Tomcat unleashed. (computer game) (Gameplay) (Buyers Guide)
by Denny Atkin
"Contacts 75, 20" warns the E-2C Hawkeye early-warning aircraft. I jerk the stick to the left and turn my Tomcat on the vector. "Bogey locked!" the GIB confirms. I center the targeting reticle on the heads-up display, select an AIM-7 Sparrow missile, and squeeze the trigger. "Fox 2," I calmly call out as I watch the missile's trail stream away from my F-14. Suddenly a report comes in from the Hawkeye: "Su-27 hit by AIM-7." Feeling a bit proud of myself, I get ready to check with the GIB to see if there are any other targets in the area. "Launch! Launch!" he screams before I can open my mouth, and I drop chaff and head for the deck. Looks like our target had four buddies--I tell my wing man to clear my tail and then I radio to the Forrestal asking for Ready 1 assistance. Looks like it's going to be a long afternoon.
F-14 Fleet Defender is so action packed that it makes Top Gun seem more like Remains of the Day. Earlier MicroProse flight simulators were heavy on arcade elements and light on realism. They generally featured "you against the world" scenarios, where you were just about the only allied plane in the sky and entire air forces would go into the air to get you. Flight models weren't very realistic, and there were terrible technical inaccuracies, such as land-based F-15E and F-117A fighters operating off of aircraft carriers. They were fun, but as games, not as simulatons of real-life air combat.
MicroProse has made a quantum leap in realism with F-14 Fleet Defender. You now fly as part of a combat package and always have a wing man on your side. There are dozens of other aircraft in the skies, enemy and allied, each with its own mission that may not involve you at all. The flight models and weapons performance seem dead-on accurate to this aviation buff.
The game is set in the mid 1980s, with both historical (the attack on Libya) and World War III scenarios. You pilot the two-seat, twin-engine Grumman F-14 Tomcat, the fighter that Maverick and Goose flew in Top Gun. The F-14 is an exciting plane to fly. Designed in the late 1960s, it predates the superpowerful engines and fly-by-wire controls of the more commonly simulated F-16 and F/A-18. Because you're not in a superplane, you get a better feeling of flying than in the "electric jets." You can jump to the back seat to operate the radar or just let the computer handle the GIB (Guy In Back) functions.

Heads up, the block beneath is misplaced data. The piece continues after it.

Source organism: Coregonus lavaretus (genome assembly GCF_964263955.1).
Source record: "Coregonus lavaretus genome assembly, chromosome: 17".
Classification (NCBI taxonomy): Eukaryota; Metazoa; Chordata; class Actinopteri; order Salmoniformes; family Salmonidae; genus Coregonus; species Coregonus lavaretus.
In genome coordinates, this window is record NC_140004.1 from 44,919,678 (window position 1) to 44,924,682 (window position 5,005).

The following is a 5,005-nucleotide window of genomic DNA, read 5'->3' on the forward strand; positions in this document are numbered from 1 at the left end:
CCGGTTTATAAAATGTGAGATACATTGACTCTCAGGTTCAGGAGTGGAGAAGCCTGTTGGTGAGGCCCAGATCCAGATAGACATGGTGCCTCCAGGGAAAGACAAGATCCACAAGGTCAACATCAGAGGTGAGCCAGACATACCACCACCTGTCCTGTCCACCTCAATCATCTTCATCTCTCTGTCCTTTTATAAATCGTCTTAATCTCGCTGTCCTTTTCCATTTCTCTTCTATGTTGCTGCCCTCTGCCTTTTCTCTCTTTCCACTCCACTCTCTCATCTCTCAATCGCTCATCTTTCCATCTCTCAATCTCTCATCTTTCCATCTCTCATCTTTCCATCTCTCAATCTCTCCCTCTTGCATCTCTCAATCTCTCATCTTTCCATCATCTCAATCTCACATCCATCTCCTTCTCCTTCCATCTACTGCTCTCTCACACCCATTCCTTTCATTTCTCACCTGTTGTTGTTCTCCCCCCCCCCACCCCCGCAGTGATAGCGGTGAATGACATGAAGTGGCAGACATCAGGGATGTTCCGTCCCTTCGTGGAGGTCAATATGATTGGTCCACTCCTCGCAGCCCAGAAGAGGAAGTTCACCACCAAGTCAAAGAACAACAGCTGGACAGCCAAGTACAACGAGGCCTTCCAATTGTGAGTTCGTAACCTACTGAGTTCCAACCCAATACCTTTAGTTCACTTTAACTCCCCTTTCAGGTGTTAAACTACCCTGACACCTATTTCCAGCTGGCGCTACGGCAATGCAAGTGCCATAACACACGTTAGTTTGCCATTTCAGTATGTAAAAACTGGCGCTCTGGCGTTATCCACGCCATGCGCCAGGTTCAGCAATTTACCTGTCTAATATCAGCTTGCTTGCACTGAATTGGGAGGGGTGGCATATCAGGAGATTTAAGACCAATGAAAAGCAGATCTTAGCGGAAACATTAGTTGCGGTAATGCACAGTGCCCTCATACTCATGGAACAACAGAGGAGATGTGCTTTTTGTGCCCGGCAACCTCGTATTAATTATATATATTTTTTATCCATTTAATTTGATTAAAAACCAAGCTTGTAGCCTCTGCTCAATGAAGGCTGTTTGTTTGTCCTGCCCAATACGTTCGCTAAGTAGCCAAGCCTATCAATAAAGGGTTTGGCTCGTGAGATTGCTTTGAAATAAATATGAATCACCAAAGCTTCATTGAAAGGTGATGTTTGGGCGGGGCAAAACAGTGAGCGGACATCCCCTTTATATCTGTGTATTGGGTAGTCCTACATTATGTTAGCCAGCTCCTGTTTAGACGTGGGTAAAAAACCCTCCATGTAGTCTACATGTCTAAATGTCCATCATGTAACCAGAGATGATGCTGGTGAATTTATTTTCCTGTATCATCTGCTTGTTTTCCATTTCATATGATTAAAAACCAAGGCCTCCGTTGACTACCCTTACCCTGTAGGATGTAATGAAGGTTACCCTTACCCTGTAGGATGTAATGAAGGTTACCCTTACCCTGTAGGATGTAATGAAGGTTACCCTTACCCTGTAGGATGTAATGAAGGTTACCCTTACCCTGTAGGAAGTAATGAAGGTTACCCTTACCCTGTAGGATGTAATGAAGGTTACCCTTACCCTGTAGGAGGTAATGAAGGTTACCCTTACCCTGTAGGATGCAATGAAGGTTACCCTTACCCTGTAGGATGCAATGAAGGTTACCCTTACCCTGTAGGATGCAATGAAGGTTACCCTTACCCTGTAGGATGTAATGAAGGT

Fleet Defender's graphics, in and out of the cockpit, are spectacular. The F-14s are rendered with incredible detail--watching the big elevons twist as you turn the plane, you feel as if you're watching a slightly fuzzy video of a real fighter jet. The planes even have authentic squadron markings on their tails. The sky is beautiful--when you're flying below storm clouds, everything's murky and low-contrast, but zoom above them and your view is suddenly sharp and bright.
There's a wide variety of missions to fly, all of them air-to-air. The Tomcat is an interceptor, so you'll fly cover for the air-to-mud jockeys. Enemy Al is very good at the highest levels; the computer-controlled planes are deadly when they start using the vertical. The game is extremely authentic and challenging, but the realism is adjustable so that beginners won't be overwhelmed.
The only things lacking are modem play, a mission planner, and a replay mode. Since the game has graphics that surpass Strike Commander's and realism that approaches Falcon 3.0's, many sim fans will be willing to overlook those omissions. This is just the first sim from a new MicroProse, one that simulation fans will want to keep a close eye on.
Castles Too. My other favorite addiction this month has been the new CD-ROM version of Castles II: Siege & Conquest, from Interplay. You're a medieval baron out to build an empire and eventually accede to the throne. You build diplomatic alliances and conquer weaker enemies in an effort to expand your power. To fortify your territories, you can build castles in them, and this is half the fun--you design your own castle and then allocate resources to its construction.
The CD-ROM edition adds over 30 minutes of BBC documentary footage on castle history and construction techniques; the full-motion video used here looks pretty good. Some classic film footage is interspersed through the game; and more than five hours of digital speech, including a spoken tutorial, have been added. Finally, there are ten new historical castles which you can use or study for tips in designing your own.